Saturday Night Live‘s Kyle Mooney plays James, the ultimate outsider. Even though James is well into his twenties, he lives his life through Brigsby Bear, a children’s TV show his parents have created especially for him. When circumstances force Brigsby Bear to stop airing, James is lost—until he realizes a way to revive Brigsby Bear on his own terms. The story may sound far-fetched, but the film’s sweet vulnerability and authentic insights into friendship, loss, and family are very real and close at hand. Brigsby Bear is, simply, one of the most wonderful films ever. •Availability: Opens NYC and LA, 7/28, with national rollout to follow. Check local theater listings near you. •Thanks to Gary Springer, Springer Associates PR, for arranging this interview.•
DT: Comedy often veers into excess, where it gets stupid or nasty or unpleasant. Why is that, and how did you guys manage to avoid it?
KM: I don’t know that I could exactly say why, but there is a weird, bullyish nature to so much stuff out there. We’ve been making Internet videos for years, especially man-on-the-street videos. There are many man-on-the-street videos making fun of the person who’s being interviewed, but that never did anything for us. We like doing character-based stuff, showing how characters earnestly interact with the world around them. I would say that the funny part is more just them and how they perceive the world than how they’re treated or how they treat other people.
DM: We’ve always responded to the comedy in vulnerability over the comedy in crass sex-heavy or bodily functions, even though like anyone else we can still enjoy that stuff to a degree. But we’ve always been inspired by real people we’ve grown up with. The best description of the particular character trait we’re really influenced by is insecurity that we all either have or have had. Kyle and I discover it on YouTube in kids who are putting out their own little home shows. That insecurity shines through—these people are projecting a version of themselves, but you can kind of see through the armor, and you can sense that they’re not as confident as they come off or they’re not as badass as they appear. It’s all in mannerisms and subtleties, and I think Kyle’s talented at capturing those. It’s a really hard skill to teach, I imagine, but I think it comes very innately to Kyle, in the way that he’s absorbed influences over the years comedically, less from big-time comedians or performers and more from actual day-to-day human beings.
DT: Another thing you managed to achieve in this film is sweetness. Some people have called it earnestness, but for me the film is suffused with sweetness, which I think is really hard to achieve in comedy. Gene Wilder could be really sweet without being saccharine or silly. Adam Sandler tries, but I think he becomes embarrassed when he gets too sweet, so he swears or goes into some other absolutely irrelevant character thing.
DM: We always knew that the James character was very vulnerable, very passionate about his show. He has all these childlike tendencies—he’s just a very pure kid, and I think with purity comes a lack of cynicism. We just had Kyle playing this character in this situation as realistically as possible—what we imagined in our heads as the most realistic thing this kid could do and the people around him could do. It operated more out of love than out of looking for jokes or cynicism.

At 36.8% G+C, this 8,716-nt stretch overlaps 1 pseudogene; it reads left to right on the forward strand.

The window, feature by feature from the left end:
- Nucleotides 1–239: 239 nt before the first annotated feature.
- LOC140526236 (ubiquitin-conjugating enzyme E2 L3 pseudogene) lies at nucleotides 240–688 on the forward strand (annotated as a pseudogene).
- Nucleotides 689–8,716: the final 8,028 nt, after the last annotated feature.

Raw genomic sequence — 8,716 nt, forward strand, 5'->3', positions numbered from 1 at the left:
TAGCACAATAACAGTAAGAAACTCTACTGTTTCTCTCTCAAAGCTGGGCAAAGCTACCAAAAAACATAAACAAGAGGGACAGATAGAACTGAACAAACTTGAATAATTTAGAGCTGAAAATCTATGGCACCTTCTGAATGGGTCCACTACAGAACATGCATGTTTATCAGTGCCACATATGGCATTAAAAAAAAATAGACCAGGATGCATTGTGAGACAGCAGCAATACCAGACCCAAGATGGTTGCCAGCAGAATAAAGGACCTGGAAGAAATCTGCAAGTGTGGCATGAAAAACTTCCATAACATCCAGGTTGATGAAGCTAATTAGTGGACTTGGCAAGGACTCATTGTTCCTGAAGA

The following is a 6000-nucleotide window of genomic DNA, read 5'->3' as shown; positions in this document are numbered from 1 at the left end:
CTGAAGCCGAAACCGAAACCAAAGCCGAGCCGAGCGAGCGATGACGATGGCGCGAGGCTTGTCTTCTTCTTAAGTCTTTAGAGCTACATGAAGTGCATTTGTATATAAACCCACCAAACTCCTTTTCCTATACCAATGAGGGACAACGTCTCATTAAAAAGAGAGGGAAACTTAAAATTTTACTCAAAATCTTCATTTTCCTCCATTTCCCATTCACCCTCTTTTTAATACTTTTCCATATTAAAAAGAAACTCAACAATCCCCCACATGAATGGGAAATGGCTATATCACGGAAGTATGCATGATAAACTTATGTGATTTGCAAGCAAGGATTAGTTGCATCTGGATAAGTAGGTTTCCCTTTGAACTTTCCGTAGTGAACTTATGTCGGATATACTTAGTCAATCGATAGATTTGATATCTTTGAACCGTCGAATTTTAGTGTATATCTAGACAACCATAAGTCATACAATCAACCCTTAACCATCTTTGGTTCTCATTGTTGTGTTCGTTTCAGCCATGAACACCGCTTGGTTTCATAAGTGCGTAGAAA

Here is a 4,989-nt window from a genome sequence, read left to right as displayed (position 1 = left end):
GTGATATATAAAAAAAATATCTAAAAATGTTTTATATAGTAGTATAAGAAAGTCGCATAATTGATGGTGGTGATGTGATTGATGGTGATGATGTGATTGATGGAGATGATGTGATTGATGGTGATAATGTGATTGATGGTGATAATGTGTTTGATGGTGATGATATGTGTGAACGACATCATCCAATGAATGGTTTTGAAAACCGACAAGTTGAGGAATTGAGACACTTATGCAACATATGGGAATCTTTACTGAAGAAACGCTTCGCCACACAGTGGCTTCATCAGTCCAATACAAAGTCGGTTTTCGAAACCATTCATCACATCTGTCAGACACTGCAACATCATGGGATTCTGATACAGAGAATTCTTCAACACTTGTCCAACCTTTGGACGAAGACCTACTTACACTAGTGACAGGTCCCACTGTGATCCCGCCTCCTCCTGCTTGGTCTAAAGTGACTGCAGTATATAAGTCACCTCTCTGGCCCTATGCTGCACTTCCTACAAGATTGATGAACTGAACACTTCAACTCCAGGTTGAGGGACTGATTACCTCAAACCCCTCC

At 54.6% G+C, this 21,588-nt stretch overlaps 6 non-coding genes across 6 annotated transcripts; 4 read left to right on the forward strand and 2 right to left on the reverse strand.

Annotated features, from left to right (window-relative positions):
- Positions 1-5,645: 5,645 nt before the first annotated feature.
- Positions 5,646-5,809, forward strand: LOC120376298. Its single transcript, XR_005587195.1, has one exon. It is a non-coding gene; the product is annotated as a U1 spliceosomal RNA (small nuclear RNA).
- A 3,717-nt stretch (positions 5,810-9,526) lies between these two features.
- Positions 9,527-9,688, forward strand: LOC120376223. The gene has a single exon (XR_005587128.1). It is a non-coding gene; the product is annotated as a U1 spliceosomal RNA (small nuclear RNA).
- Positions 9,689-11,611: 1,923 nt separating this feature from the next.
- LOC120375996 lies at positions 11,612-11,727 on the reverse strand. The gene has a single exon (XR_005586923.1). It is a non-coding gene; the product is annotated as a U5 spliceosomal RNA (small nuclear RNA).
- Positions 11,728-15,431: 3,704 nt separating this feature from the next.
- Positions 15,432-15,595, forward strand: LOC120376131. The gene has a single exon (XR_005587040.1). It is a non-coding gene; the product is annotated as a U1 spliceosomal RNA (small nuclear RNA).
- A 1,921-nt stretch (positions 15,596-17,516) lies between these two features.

KM: I certainly like that people are walking away saying that and feeling that and thinking that. I definitely like the idea of a likable character and somebody you can relate to or feel for. I don’t know going into it how much I consciously thought that I wanted people to walk away from this movie saying this character is this way…I don’t know that I thought too much about it.
I want to be sweet to people around me and I hope they want to be sweet back. Sometimes the world around us makes us act in ways that unfortunately make it so that’s not always possible, but ideally we can all love one another and be cool with each other.
DT: When you see a dramatic film, its success doesn’t depend solely on the lead. If the lead is bad, the film can be saved by other things—cinematography, editing, etc. Of course the lead can contribute to a film’s success, but in a comedy, if the main comic sucks, nothing’s going to save that film. Do you think audiences expect more from a comic than from a dramatic actor?
KM: Certainly, if they’re going into the movie hoping for laughs and that person doesn’t deliver any of them. For this particular movie, we were just truly trying to do the story justice. Obviously I’m in every single scene, so a lot of the film is kind of carried by my performance, but again it was something I personally didn’t think too much about. I was just—and Dave pushed this a lot—playing it as real as possible. There’s inherent comedy within the script, so we said, “We don’t need to push it, we don’t need to play it too broadly, let’s just try to do the story as much justice as possible.”
DM: We were filming scene by scene, and we rarely ever asked ourselves the question, Is this the funniest version of this scene? Instead it was always, Is this the most authentic version, or the most genuine way that a scene like this would play out if this was a real story? We were trying to do the script justice as if it were a real-life account. Even knowing obviously that the conceit is pretty out there, it was just exciting to us to tackle it as if it were real life.